I had the opportunity to meet several interesting writers this weekend at the First Annual Read Local Book Festival in Durham North Carolina. During the next couple of weeks, I will be highlighting these edgy Christian fiction authors and their work. First up is Summer Kinard author of The Salvation of Jeffrey Lapin.
From her blog “Writing Like a Mother,” we get a glimpse into Summer’s love of books.
“My grandmother worked in our local public library, and the ladies in Acquisition and the Book Mobile took me under their wings. I got to read all the fresh, spines uncracked books right as they came in. And because they also took care of removing the old books, I got to page through the vanilla scented browned paged discards, occasionally spiriting a volume away from its doom. I gained a lifelong love of old children’s books (and new children’s books, as my children’s hundreds of books attest) from my time in the back rooms of the library.
That’s my reasoning behind dedicating most of an entire weekend volunteering at the Read Local Book Festival.
Yes, I know I have five children, including a 2 month old baby. Yes, I know it’s volunteer. But BOOKS! LIBRARIES! SHARING THE LOVE!
Y’all, let me be plain. Libraries saved me. They saved my life. Just like the Reading Rainbow theme song. God gave the hope, but books fed it. They lit my path out of dark places. So I’m glad to give back.”
I just downloaded Summer’s novel, “The Salvation of Jeffrey Lapin.” Since I’m not a big vampire book fan, I thought I’d skim it to see what’s up. I have to admit any book that opens with a guy throwing rabbit’s off his roof, well, you got me. I’m looking forward to finishing this edgy Christian fiction novel. It’s a refreshing spin on a vampire story.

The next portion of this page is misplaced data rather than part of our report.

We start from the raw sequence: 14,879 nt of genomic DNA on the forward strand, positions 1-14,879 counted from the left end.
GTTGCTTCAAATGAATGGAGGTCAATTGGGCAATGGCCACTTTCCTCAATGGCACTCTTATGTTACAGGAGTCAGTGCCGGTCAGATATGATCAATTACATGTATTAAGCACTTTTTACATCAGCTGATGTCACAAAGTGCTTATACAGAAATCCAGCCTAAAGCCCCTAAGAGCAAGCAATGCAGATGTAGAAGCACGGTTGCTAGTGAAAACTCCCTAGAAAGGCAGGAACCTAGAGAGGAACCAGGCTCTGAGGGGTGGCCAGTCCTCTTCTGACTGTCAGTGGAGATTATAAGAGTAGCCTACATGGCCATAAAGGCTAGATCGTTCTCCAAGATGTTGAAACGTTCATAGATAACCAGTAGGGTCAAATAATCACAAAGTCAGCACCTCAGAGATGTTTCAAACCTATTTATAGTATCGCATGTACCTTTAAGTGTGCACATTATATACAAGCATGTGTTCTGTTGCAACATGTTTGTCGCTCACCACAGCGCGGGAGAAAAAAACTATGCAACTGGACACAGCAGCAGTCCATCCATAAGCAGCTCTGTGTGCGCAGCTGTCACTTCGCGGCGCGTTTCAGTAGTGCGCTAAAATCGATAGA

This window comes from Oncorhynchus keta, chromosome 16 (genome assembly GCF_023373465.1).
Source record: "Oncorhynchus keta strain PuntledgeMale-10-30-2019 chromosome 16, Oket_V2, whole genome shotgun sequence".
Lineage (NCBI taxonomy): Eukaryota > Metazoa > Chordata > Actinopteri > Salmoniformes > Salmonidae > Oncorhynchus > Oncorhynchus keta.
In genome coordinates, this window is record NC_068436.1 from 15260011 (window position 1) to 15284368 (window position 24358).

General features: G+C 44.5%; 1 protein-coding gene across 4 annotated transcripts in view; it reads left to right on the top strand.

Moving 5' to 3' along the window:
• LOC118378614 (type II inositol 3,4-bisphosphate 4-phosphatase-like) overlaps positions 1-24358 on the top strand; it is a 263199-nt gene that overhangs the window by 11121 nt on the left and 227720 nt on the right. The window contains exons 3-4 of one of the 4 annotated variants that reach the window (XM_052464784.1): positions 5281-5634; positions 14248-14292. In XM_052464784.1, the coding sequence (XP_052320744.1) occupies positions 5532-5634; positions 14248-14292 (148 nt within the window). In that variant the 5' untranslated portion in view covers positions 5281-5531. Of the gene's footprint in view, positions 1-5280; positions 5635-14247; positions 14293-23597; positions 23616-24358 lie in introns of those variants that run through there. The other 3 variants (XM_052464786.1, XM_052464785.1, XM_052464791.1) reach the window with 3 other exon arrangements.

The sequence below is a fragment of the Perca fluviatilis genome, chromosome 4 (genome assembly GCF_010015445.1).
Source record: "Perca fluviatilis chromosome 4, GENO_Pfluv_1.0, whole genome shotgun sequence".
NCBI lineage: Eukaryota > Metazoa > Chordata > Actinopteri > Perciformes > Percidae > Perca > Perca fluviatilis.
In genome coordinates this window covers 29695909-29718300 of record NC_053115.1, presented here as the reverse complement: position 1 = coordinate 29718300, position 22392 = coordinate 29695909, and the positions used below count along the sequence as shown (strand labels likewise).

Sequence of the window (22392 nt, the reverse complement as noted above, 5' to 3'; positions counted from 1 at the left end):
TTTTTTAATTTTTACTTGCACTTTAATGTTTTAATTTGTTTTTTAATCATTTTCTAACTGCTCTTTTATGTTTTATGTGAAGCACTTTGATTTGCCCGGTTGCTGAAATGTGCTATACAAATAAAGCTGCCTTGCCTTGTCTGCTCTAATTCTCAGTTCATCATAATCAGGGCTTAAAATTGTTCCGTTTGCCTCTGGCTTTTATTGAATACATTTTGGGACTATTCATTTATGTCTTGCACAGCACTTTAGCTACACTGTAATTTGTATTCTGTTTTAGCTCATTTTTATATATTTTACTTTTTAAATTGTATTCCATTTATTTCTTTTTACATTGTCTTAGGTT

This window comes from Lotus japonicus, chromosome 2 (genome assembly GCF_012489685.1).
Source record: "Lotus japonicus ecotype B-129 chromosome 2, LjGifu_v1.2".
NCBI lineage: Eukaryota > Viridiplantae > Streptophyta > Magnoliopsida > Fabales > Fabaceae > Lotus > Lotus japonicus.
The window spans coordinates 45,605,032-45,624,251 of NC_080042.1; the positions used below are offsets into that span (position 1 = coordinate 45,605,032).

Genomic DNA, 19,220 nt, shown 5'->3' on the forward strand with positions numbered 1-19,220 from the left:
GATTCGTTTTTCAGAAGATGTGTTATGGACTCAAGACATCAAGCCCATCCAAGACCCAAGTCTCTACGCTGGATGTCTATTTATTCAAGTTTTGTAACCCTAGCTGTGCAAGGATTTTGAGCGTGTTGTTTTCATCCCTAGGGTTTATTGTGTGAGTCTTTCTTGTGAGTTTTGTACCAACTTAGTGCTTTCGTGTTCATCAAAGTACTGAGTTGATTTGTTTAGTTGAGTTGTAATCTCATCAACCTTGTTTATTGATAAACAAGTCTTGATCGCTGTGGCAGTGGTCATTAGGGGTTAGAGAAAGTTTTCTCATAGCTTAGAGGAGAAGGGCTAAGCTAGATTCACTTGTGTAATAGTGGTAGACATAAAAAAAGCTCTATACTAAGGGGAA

After 125 years of demon possession, Jeffrey Lapin wants to end his life of torment. A failed suicide attempt puts him in touch with Maddy, an Orthodox Christian police officer whose helping hand burns Jeffrey’s skin. Her touch shows him the solution to his problem: he will convert to Orthodoxy and say goodbye to the world when he gets baptized. But Jeffrey’s so focused on dying that he overlooks the first part of baptism: the exorcism. Parted forever from the demon that tormented him, Jeffrey has to learn to live as a Christian, free from the demon but not his own tendencies to mess up. With compassion and coffee, confession and cake, Jeff’s new Orthodox family teaches him to accept the grace given him to live into true eternal life. Strengthened by new habits of faith, Jeffrey finds a new direction, purpose, and maybe even love. Fans of The Screwtape Letters and The Sayings of the Desert Fathers will resonate with this story of redemption and love rooted in ancient Christian teachings.